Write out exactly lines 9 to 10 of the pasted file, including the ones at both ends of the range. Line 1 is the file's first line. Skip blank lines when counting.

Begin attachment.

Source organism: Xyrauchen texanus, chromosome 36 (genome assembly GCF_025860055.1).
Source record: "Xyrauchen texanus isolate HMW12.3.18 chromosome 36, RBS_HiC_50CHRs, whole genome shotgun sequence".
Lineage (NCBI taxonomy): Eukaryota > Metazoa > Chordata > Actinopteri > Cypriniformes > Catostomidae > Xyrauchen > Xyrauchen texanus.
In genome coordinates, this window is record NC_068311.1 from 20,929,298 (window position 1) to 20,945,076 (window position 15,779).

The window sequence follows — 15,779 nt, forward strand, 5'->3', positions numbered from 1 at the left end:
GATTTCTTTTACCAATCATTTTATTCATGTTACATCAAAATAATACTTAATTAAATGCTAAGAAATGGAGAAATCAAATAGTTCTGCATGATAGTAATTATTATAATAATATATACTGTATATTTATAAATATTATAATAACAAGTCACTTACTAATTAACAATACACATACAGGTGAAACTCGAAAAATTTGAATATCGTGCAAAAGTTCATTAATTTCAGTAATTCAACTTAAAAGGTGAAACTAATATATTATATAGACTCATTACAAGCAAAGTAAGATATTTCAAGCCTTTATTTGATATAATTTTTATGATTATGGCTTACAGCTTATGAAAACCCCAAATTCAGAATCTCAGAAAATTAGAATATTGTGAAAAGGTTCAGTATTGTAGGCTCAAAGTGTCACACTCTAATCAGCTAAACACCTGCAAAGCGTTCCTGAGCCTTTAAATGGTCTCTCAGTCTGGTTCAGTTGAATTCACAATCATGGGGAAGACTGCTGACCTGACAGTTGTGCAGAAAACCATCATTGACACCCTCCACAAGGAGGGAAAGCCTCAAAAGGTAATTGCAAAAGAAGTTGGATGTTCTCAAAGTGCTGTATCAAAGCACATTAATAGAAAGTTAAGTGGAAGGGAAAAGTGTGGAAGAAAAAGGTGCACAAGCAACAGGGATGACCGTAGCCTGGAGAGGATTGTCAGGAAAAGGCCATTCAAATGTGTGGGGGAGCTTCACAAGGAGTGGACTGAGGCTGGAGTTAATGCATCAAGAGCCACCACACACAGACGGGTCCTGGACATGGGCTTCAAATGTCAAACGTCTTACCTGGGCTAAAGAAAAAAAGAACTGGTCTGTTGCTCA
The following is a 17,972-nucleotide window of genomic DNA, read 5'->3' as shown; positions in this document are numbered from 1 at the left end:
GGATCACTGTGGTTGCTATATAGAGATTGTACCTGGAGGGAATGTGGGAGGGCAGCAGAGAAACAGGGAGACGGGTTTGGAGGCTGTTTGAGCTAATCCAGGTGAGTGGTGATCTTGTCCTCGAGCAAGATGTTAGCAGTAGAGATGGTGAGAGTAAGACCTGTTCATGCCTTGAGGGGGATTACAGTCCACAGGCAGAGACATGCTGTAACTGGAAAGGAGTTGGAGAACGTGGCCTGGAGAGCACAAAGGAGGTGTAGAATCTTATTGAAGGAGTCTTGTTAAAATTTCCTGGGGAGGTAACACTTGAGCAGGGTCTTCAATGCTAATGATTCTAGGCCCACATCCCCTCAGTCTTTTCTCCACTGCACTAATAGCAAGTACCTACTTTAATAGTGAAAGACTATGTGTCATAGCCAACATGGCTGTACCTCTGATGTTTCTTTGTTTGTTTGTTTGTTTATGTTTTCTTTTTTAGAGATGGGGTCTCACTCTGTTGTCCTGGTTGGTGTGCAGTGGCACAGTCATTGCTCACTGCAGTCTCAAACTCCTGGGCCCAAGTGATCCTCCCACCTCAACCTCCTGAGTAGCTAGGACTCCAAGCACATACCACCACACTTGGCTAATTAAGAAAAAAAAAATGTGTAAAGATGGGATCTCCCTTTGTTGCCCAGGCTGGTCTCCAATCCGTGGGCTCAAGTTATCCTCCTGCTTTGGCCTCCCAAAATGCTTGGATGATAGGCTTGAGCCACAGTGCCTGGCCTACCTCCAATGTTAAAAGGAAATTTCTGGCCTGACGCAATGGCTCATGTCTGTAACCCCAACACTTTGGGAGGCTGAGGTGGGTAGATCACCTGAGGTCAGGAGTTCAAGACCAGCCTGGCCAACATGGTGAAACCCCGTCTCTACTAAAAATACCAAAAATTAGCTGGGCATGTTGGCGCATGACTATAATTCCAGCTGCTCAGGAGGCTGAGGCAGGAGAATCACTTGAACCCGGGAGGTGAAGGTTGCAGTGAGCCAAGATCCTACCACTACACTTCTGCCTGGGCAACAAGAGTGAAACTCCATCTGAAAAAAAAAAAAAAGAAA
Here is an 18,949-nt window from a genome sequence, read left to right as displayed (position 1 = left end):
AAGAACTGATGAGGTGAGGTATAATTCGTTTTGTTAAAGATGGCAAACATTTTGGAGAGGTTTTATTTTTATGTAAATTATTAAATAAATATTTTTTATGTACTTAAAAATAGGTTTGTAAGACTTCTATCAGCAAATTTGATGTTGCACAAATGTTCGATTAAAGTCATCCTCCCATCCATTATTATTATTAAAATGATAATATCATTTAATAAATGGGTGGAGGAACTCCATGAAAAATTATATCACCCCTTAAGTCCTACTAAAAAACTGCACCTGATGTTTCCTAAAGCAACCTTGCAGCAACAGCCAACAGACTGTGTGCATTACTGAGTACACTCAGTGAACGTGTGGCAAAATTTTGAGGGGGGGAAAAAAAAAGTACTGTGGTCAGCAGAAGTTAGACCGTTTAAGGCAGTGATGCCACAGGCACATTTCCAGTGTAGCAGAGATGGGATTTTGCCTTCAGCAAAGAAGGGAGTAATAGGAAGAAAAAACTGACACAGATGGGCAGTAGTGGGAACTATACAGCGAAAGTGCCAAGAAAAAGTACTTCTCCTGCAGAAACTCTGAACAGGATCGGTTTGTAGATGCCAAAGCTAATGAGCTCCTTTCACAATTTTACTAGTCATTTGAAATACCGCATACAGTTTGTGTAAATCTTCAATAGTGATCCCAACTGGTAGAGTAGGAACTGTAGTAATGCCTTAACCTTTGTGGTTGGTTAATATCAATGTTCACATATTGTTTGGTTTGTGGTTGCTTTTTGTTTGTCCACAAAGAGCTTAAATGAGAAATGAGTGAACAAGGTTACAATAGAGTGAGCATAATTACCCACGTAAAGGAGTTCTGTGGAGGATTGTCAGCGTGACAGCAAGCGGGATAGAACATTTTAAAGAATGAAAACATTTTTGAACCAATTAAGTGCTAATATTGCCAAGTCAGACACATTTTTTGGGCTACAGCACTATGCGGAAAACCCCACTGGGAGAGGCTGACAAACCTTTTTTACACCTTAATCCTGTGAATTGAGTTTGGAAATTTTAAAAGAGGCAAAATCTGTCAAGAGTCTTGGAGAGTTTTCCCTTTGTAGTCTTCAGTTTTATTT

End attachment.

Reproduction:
Here is an 18,949-nt window from a genome sequence, read left to right as displayed (position 1 = left end):
AAGAACTGATGAGGTGAGGTATAATTCGTTTTGTTAAAGATGGCAAACATTTTGGAGAGGTTTTATTTTTATGTAAATTATTAAATAAATATTTTTTATGTACTTAAAAATAGGTTTGTAAGACTTCTATCAGCAAATTTGATGTTGCACAAATGTTCGATTAAAGTCATCCTCCCATCCATTATTATTATTAAAATGATAATATCATTTAATAAATGGGTGGAGGAACTCCATGAAAAATTATATCACCCCTTAAGTCCTACTAAAAAACTGCACCTGATGTTTCCTAAAGCAACCTTGCAGCAACAGCCAACAGACTGTGTGCATTACTGAGTACACTCAGTGAACGTGTGGCAAAATTTTGAGGGGGGGAAAAAAAAAGTACTGTGGTCAGCAGAAGTTAGACCGTTTAAGGCAGTGATGCCACAGGCACATTTCCAGTGTAGCAGAGATGGGATTTTGCCTTCAGCAAAGAAGGGAGTAATAGGAAGAAAAAACTGACACAGATGGGCAGTAGTGGGAACTATACAGCGAAAGTGCCAAGAAAAAGTACTTCTCCTGCAGAAACTCTGAACAGGATCGGTTTGTAGATGCCAAAGCTAATGAGCTCCTTTCACAATTTTACTAGTCATTTGAAATACCGCATACAGTTTGTGTAAATCTTCAATAGTGATCCCAACTGGTAGAGTAGGAACTGTAGTAATGCCTTAACCTTTGTGGTTGGTTAATATCAATGTTCACATATTGTTTGGTTTGTGGTTGCTTTTTGTTTGTCCACAAAGAGCTTAAATGAGAAATGAGTGAACAAGGTTACAATAGAGTGAGCATAATTACCCACGTAAAGGAGTTCTGTGGAGGATTGTCAGCGTGACAGCAAGCGGGATAGAACATTTTAAAGAATGAAAACATTTTTGAACCAATTAAGTGCTAATATTGCCAAGTCAGACACATTTTTTGGGCTACAGCACTATGCGGAAAACCCCACTGGGAGAGGCTGACAAACCTTTTTTACACCTTAATCCTGTGAATTGAGTTTGGAAATTTTAAAAGAGGCAAAATCTGTCAAGAGTCTTGGAGAGTTTTCCCTTTGTAGTCTTCAGTTTTATTT